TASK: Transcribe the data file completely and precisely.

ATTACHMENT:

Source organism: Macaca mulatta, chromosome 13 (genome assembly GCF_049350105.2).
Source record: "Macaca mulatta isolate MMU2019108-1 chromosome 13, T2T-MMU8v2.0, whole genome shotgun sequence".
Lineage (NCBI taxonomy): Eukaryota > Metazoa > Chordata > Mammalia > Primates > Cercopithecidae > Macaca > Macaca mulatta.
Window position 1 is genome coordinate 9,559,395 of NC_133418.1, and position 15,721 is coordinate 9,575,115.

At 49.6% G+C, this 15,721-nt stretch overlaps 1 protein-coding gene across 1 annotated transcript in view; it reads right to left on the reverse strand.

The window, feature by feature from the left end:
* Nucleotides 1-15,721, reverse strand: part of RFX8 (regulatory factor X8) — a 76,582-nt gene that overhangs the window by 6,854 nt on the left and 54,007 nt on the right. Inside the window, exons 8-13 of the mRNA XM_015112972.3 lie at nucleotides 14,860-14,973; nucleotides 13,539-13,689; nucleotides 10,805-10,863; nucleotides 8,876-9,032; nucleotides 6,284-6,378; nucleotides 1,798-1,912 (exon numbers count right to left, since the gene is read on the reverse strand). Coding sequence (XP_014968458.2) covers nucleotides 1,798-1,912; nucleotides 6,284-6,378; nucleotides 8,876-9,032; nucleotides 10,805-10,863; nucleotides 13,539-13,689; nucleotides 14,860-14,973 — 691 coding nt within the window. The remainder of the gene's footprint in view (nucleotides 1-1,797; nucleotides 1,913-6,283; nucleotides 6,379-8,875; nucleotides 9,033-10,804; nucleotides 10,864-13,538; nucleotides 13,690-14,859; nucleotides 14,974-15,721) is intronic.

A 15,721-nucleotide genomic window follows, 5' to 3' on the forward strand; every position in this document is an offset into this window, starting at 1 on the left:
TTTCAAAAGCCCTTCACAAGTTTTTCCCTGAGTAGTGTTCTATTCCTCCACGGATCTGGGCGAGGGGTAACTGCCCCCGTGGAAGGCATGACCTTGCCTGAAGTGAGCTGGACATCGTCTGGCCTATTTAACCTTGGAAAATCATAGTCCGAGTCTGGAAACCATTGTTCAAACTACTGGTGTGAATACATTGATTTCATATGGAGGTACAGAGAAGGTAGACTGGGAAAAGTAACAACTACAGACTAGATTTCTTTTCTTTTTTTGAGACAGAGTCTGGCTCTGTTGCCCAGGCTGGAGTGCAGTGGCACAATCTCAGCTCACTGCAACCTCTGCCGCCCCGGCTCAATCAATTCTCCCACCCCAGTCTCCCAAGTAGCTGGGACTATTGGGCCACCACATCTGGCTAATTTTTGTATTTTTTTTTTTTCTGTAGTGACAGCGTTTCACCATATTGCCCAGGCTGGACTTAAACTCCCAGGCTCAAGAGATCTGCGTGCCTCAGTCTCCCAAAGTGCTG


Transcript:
Source organism: Macaca mulatta, chromosome 13 (genome assembly GCF_049350105.2).
Source record: "Macaca mulatta isolate MMU2019108-1 chromosome 13, T2T-MMU8v2.0, whole genome shotgun sequence".
Lineage (NCBI taxonomy): Eukaryota > Metazoa > Chordata > Mammalia > Primates > Cercopithecidae > Macaca > Macaca mulatta.
Window position 1 is genome coordinate 9,559,395 of NC_133418.1, and position 15,721 is coordinate 9,575,115.

At 49.6% G+C, this 15,721-nt stretch overlaps 1 protein-coding gene across 1 annotated transcript in view; it reads right to left on the reverse strand.

The window, feature by feature from the left end:
* Nucleotides 1-15,721, reverse strand: part of RFX8 (regulatory factor X8) — a 76,582-nt gene that overhangs the window by 6,854 nt on the left and 54,007 nt on the right. Inside the window, exons 8-13 of the mRNA XM_015112972.3 lie at nucleotides 14,860-14,973; nucleotides 13,539-13,689; nucleotides 10,805-10,863; nucleotides 8,876-9,032; nucleotides 6,284-6,378; nucleotides 1,798-1,912 (exon numbers count right to left, since the gene is read on the reverse strand). Coding sequence (XP_014968458.2) covers nucleotides 1,798-1,912; nucleotides 6,284-6,378; nucleotides 8,876-9,032; nucleotides 10,805-10,863; nucleotides 13,539-13,689; nucleotides 14,860-14,973 — 691 coding nt within the window. The remainder of the gene's footprint in view (nucleotides 1-1,797; nucleotides 1,913-6,283; nucleotides 6,379-8,875; nucleotides 9,033-10,804; nucleotides 10,864-13,538; nucleotides 13,690-14,859; nucleotides 14,974-15,721) is intronic.

A 15,721-nucleotide genomic window follows, 5' to 3' on the forward strand; every position in this document is an offset into this window, starting at 1 on the left:
TTTCAAAAGCCCTTCACAAGTTTTTCCCTGAGTAGTGTTCTATTCCTCCACGGATCTGGGCGAGGGGTAACTGCCCCCGTGGAAGGCATGACCTTGCCTGAAGTGAGCTGGACATCGTCTGGCCTATTTAACCTTGGAAAATCATAGTCCGAGTCTGGAAACCATTGTTCAAACTACTGGTGTGAATACATTGATTTCATATGGAGGTACAGAGAAGGTAGACTGGGAAAAGTAACAACTACAGACTAGATTTCTTTTCTTTTTTTGAGACAGAGTCTGGCTCTGTTGCCCAGGCTGGAGTGCAGTGGCACAATCTCAGCTCACTGCAACCTCTGCCGCCCCGGCTCAATCAATTCTCCCACCCCAGTCTCCCAAGTAGCTGGGACTATTGGGCCACCACATCTGGCTAATTTTTGTATTTTTTTTTTTTCTGTAGTGACAGCGTTTCACCATATTGCCCAGGCTGGACTTAAACTCCCAGGCTCAAGAGATCTGCGTGCCTCAGTCTCCCAAAGTGCTG